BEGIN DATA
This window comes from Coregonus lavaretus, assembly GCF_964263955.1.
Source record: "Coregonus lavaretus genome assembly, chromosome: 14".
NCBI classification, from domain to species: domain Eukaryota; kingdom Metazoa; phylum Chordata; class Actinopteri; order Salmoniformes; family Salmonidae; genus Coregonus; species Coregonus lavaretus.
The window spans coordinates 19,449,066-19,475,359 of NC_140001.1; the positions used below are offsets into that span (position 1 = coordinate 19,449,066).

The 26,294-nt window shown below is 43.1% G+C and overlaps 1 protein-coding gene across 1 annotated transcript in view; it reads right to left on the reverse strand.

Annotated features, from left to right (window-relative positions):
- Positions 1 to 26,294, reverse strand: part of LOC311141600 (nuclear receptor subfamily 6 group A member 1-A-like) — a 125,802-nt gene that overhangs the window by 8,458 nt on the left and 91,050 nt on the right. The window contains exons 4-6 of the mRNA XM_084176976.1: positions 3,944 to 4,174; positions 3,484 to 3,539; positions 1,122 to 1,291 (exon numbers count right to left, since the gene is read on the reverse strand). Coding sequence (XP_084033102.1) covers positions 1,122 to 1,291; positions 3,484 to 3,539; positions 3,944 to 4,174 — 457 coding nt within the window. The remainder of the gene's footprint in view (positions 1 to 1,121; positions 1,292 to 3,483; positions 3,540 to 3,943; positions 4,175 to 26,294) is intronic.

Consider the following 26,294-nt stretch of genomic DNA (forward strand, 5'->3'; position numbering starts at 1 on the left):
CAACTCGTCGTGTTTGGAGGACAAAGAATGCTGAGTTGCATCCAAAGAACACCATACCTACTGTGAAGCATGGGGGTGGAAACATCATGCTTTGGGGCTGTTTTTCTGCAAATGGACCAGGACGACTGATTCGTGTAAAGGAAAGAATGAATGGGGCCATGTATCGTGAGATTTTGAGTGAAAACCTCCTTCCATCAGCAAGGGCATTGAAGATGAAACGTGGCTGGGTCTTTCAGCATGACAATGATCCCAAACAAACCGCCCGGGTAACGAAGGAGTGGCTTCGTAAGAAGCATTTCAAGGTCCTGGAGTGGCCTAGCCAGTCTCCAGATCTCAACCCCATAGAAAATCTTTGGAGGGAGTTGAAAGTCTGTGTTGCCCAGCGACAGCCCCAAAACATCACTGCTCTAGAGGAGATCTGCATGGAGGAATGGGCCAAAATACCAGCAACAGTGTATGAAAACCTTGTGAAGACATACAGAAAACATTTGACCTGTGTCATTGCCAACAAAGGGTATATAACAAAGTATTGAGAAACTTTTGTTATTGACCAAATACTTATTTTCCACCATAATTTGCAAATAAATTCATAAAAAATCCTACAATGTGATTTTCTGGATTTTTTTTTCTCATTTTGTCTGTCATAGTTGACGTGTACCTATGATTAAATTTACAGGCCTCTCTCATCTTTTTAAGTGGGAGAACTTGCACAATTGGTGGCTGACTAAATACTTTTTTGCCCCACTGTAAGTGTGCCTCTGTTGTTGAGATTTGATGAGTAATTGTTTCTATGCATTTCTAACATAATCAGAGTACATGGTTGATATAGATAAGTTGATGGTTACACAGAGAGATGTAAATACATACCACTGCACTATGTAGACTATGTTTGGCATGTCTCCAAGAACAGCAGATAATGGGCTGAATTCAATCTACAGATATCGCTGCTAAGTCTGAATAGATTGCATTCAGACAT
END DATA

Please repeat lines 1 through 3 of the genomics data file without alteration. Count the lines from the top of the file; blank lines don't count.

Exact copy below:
This window comes from Coregonus lavaretus, assembly GCF_964263955.1.
Source record: "Coregonus lavaretus genome assembly, chromosome: 14".
NCBI classification, from domain to species: domain Eukaryota; kingdom Metazoa; phylum Chordata; class Actinopteri; order Salmoniformes; family Salmonidae; genus Coregonus; species Coregonus lavaretus.